By Sammy Seefeldt, UC Davis Nutrition Peer Counselor
Food graphics are a tool for making food choices. Although most of the recommendations are similar, each graphic depicts the guidance differently. Did you know that countries have unique graphics for their nutrition guidelines? I never had realized until recently that this is the case! The graphics have similar components but each takes into account the cultural preferences when placing the foods. Let’s look at three different guides, noting the similarities and differences, realizing the impact in each that culture has.
You may recognize the food diagram of the United States– MyPlate. This guide is formatted as a plate highlighting the main food groups. The simplicity of the graphic is appealing. The plate guides individuals to have a meal filled with half vegetables and fruit, a quarter of grains, and a quarter of protein. Notably, this plate also includes a glass for dairy consumption. The uniqueness of the dairy portion may indicate the emphasis of dairy in the U.S. food supply. This guide does not indicate specifically what types of foods should be eaten more or less (whole grains, lean meats) and does not contain oils as a category; looking deeper into the Dietary Guidelines for Americans helps with additional guidance. Myplate.gov is useful for understanding this diagram… but do all Americans put effort into obtaining this extra information?
As you can see, China’s food guide is very different from that of the U.S. with more detail, differing placement of food groups, and extra items. The depiction of the food groups in the pagoda is culturally sensitive. In the base of the pagoda are the cereals, tubers, and legumes. This part looks slightly bigger than the next level, but the total quantity of fruits and vegetables recommended is more than from cereals, tubers, and legumes. This hidden difference elucidates the importance of the bottom food group to the Chinese, similar in importance as fruits and vegetables to the U.S. Interestingly, the amounts and specific types of the food groups are shown on the right side of the diagram. This is user-friendly and provides more detail to fully understand the food choices. Sodium recommendations are much more generous in China at <6000mg vs 2300mg in the U.S. Most obvious is the addition of physical exercise to the diagram. Do you agree with me that this is an awesome addition?!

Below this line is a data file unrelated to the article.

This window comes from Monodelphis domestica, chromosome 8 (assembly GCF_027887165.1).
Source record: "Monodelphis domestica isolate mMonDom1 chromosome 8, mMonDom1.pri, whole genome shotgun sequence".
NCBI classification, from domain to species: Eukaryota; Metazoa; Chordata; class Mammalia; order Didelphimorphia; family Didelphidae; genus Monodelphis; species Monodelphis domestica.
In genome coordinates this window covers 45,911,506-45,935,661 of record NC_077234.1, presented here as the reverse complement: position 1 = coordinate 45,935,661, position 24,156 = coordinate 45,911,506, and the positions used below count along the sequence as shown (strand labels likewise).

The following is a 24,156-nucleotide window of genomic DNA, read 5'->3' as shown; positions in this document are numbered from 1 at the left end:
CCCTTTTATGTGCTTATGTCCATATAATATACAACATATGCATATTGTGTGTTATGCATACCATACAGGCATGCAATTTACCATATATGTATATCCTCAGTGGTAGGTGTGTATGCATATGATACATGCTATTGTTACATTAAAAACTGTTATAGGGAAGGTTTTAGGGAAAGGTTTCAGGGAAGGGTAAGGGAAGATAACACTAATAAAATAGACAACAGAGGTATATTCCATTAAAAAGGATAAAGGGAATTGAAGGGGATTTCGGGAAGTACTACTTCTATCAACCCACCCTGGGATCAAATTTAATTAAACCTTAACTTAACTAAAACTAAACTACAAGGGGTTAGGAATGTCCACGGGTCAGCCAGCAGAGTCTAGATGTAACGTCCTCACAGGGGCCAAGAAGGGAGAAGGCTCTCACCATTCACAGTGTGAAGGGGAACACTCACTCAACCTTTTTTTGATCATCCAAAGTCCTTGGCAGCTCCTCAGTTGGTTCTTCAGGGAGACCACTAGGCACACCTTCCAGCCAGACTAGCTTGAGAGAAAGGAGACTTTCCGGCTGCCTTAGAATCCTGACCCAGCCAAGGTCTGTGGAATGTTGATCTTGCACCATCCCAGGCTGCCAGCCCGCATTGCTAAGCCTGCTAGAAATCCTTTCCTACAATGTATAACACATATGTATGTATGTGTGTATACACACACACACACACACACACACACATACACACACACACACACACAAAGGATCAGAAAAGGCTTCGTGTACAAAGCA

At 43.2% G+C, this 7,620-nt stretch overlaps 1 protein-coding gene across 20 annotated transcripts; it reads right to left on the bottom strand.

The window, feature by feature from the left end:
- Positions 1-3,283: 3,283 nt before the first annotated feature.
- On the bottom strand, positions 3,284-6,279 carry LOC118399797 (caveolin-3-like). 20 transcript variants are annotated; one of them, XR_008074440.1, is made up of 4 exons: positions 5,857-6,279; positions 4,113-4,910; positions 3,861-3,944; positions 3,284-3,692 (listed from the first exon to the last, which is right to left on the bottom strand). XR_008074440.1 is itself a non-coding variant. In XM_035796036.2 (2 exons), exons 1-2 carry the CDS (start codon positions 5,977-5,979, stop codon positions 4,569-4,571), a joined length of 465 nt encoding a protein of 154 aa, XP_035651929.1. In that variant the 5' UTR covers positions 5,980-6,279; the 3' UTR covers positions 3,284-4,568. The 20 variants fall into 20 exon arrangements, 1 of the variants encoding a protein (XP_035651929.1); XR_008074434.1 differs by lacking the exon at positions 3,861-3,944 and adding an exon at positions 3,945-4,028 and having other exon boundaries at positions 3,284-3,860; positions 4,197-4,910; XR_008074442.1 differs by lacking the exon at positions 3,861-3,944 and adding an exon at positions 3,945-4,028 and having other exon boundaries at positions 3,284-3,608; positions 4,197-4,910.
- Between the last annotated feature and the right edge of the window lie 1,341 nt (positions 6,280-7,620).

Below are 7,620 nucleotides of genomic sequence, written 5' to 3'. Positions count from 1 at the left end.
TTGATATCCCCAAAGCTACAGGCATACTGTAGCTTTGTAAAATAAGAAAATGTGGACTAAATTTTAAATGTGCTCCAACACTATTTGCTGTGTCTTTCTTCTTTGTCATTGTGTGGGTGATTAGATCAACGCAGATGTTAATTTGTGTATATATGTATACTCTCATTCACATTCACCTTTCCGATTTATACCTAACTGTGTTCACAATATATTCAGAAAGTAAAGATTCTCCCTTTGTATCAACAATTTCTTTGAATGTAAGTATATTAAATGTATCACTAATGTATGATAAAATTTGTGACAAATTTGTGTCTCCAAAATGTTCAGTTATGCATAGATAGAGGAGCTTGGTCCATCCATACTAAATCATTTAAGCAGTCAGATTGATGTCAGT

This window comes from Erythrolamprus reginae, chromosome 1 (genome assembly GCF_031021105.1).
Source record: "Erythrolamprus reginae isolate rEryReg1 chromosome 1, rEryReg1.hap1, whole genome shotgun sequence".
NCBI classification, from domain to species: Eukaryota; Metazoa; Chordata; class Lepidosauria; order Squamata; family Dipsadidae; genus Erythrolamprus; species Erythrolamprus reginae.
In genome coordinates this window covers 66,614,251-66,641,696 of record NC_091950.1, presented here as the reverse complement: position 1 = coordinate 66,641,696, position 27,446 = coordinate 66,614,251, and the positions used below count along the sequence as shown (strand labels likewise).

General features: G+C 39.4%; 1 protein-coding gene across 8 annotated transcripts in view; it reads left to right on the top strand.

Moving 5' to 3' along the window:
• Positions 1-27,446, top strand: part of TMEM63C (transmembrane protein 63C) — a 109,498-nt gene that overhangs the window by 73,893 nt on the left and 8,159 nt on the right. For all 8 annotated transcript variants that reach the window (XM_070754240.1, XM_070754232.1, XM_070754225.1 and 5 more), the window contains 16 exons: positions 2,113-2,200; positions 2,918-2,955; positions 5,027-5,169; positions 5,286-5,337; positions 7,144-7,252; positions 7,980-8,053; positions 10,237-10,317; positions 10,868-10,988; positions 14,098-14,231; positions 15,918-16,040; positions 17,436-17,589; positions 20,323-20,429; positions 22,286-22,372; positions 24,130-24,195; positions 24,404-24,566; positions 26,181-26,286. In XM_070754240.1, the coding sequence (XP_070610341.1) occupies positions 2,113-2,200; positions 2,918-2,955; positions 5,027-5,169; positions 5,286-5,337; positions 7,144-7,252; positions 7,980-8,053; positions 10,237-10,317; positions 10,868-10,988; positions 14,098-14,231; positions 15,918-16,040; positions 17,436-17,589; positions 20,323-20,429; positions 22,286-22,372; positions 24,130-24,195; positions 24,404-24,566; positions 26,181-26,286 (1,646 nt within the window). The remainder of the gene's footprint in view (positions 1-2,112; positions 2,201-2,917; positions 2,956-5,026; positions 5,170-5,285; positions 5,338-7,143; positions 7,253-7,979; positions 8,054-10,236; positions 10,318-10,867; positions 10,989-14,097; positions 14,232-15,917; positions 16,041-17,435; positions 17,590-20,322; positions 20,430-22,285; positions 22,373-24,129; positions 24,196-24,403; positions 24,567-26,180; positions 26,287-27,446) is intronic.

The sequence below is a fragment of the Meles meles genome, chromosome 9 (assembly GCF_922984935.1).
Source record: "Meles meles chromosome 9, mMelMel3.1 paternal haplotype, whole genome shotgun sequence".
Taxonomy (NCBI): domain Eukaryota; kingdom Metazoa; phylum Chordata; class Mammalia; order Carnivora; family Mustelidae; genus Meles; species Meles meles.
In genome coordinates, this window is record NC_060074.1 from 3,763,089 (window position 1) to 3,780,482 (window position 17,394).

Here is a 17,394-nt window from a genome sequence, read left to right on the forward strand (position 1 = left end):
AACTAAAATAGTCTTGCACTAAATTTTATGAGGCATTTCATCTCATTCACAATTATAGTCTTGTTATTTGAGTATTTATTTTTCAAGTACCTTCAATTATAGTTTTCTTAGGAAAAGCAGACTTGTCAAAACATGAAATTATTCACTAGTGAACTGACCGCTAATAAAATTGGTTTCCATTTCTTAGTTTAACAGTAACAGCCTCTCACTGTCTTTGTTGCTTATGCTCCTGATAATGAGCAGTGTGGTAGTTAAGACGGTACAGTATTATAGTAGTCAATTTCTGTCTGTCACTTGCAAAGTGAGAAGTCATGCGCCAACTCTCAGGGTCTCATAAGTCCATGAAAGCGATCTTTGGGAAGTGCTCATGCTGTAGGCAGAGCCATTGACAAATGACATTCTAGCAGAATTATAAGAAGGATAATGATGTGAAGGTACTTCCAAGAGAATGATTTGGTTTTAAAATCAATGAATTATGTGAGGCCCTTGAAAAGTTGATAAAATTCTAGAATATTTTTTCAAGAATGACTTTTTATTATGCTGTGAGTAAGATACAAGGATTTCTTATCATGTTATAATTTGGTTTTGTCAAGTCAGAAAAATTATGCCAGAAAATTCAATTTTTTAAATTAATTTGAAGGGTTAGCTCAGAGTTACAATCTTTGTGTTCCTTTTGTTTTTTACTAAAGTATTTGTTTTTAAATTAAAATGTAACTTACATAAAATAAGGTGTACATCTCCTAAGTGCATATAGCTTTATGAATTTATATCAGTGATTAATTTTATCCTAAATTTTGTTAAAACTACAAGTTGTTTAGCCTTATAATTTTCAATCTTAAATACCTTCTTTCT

Australia was a pyramid I had not seen until writing this blog! What caught my eye were the details of the graphics. For example, look at the “enjoy herbs and spices”, “choose water”, healthy fats, types of grains (quinoa, oats), types of milk (soy milk), and how lentils are both in the vegetables and legumes section as well as the protein section. These details are useful for vegetarians especially! The addition of what to limit was also something that was not included on the U.S. or China diagrams that I personally believe is a necessary component. What do you think?
Conspicuously, these graphics differ in many ways. Yet, each emphasizes the consumption of mostly vegetables and fruits and less dairy, protein, and carbohydrates. The Dietary Guidelines for Americans are updated every 5 years; what are some elements you would like to see on our food guide graphic in the future? What are elements from each food graphic (U.S., China, and Australia) that you like and dislike? Comment below!